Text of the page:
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Carya glabra
Secrets of the Sith
zadok_allen


Pops and I on the way to cut down a snagged hickory.

(no subject)
Secrets of the Sith
zadok_allen

Went to my folks' place for a few days to help them clear brush from the treeline near the house. All of that brown area was full of mostly 1-3" polar saplings and greenbriar, both of which grow amazingly fast. Poplar is very soft so the wood isn't good for much except food for dad's tractor-mounted wood chipper. All of this will grow back in a year or two if it isn't kept down, but in the meantime that little 4' cedar in the center of the pic that is suddenly finding itself bathed in sunlight is gonna get fat and beautiful.



It seems like the deer are huge out here compared to the ones I see in town, and maybe these acorns have something to do with it. These things will make you want to wear a hardhat in the woods. Baby turtle for scale.

(no subject)
Secrets of the Sith
zadok_allen


My parents officially figured out butternut squash this year. They must have set out some annex plantings because this can't possibly have all come from the two 10x15 raised beds they had for squash. I'm gonna head up there for a visit in a couple weeks and do some recipe experiments. Suggestions welcome!

feeding the neighbors
Secrets of the Sith
zadok_allen


I planted dill for the first time this year and was pleasantly surprised to see that it grows great from seed. I was also excited to see that the swallowtails found it immediately; I figured it would take a few years of planting dill before they showed up; heck, I've been planting tomatoes for a decade and still haven't see a hornworm.

Anyways, my only choice now is to plant enough to share. Since I pretty much ignored my vegetables this year (didn't even use the dill for pickles) I'm gonna focus on turning the garden into butterfly habitat - dill, milkweed, Joe Pye weed, coneflowers, hyssop, etc. I'll still have plenty of room on the edges for tomatoes. I've never had much luck direct sowing wildflowers but I've been pretty laissez-faire about how I did it - grab a pack of seeds, stick 'em in the dirt, see if they take. I'll give them a little more care this time but I still want perennials that don't require a lot of babying. Wish me luck!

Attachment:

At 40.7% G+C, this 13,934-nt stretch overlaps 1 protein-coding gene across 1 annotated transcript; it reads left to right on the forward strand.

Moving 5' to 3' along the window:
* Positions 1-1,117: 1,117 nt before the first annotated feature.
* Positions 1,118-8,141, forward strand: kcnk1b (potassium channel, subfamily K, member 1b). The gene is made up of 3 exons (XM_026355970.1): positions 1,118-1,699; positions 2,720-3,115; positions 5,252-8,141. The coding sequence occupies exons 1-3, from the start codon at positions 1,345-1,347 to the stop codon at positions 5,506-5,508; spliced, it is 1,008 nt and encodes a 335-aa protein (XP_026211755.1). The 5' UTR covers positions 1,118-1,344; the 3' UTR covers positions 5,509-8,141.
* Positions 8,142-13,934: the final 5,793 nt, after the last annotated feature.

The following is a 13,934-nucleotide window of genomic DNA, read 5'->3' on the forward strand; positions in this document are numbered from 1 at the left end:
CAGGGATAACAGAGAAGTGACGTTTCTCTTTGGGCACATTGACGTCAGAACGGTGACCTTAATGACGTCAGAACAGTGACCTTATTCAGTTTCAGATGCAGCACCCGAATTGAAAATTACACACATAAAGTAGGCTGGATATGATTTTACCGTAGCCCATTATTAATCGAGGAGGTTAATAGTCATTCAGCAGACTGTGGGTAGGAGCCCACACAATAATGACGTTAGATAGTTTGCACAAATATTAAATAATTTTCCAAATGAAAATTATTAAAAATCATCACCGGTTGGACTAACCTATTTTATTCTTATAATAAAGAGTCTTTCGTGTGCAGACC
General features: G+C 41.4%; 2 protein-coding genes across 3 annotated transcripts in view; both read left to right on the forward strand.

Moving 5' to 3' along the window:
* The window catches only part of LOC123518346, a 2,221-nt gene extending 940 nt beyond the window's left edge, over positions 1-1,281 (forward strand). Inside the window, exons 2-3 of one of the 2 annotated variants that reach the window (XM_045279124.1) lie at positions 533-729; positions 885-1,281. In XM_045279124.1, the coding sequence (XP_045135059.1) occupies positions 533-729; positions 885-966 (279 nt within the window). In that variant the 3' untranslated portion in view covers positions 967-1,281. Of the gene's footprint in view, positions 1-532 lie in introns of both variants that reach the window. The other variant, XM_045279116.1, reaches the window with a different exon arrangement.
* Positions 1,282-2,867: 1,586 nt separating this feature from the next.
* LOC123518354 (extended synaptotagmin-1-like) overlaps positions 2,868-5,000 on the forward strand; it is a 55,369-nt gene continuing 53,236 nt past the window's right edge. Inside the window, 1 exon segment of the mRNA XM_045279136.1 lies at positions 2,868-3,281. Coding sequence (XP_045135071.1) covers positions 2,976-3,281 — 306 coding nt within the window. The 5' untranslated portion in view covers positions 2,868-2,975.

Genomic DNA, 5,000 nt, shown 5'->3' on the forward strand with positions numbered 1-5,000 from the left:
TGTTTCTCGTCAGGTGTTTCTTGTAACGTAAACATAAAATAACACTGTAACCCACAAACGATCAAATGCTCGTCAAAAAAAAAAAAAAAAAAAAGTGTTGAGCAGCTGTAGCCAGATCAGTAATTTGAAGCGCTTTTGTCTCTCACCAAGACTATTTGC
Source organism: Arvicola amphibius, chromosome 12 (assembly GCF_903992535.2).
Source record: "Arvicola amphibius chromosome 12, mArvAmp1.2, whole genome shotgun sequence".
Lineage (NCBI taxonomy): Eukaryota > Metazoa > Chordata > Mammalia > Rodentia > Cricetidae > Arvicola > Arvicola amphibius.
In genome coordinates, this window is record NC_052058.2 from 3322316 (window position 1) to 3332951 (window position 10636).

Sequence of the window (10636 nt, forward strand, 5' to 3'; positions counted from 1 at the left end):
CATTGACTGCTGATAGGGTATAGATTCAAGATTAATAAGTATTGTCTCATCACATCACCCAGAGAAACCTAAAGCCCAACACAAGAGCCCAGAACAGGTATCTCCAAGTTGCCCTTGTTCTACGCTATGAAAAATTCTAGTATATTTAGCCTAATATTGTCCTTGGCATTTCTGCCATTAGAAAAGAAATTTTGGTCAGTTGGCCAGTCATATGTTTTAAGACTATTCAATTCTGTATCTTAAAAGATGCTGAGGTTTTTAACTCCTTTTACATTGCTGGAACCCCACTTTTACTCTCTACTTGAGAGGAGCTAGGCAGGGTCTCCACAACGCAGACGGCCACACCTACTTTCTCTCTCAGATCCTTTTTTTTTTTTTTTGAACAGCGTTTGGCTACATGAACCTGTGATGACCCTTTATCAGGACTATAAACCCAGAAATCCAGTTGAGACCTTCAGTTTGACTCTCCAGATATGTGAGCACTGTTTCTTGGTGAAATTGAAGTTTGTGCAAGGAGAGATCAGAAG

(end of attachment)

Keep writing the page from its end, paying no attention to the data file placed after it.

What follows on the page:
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I promise to make a non-geek post soon...
Deep One
zadok_allen


But this was too good to not share - a paper mache Beholder piñata made by one of my college nerd-buddies for one of our other friends, for that friend's surprise birthday party. It was filled with candy, plastic minis, and d20s.

We're trying to make these get-togethers an annual affair since we all moved to different corners of the state after college. Last year was an Air BnB in the Outer Banks and this year it was a little cottage near the York River. Basically a weekend of D&D, board and video games, drinking beer and grilling burgers.



Oh my gosh, look at that wizard. And he's making the sign of the beast!
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more nerdcred
Deep One
zadok_allen


This is actually worth using during play, though a person could just as easily use the app on their phone without the prop. Pausing a game in the middle of combat always creates problems for immersion in a video game, so I use the Pipboy most often by leaving the "Aid" screen up, and then when I need to replenish health during combat I just take cover somewhere and use the Pipboy instead of pausing the game and going into the inventory menu to find Squirrel Bits and Stimpaks. It's also quicker because I don't have to scroll through dozens of Aid items; I can just leave them pulled up on the Pipboy. The other two items I use most often are the minimap and the fast travel map, which also keep me from having to pause the game.

The amount of content in games these days is insane. I was only a 1/3 of the way through Elder Scrolls Online when I picked up Fallout 4, have barely touched Star Wars Battlefront or Destiny, and now the second Titanfall is coming out...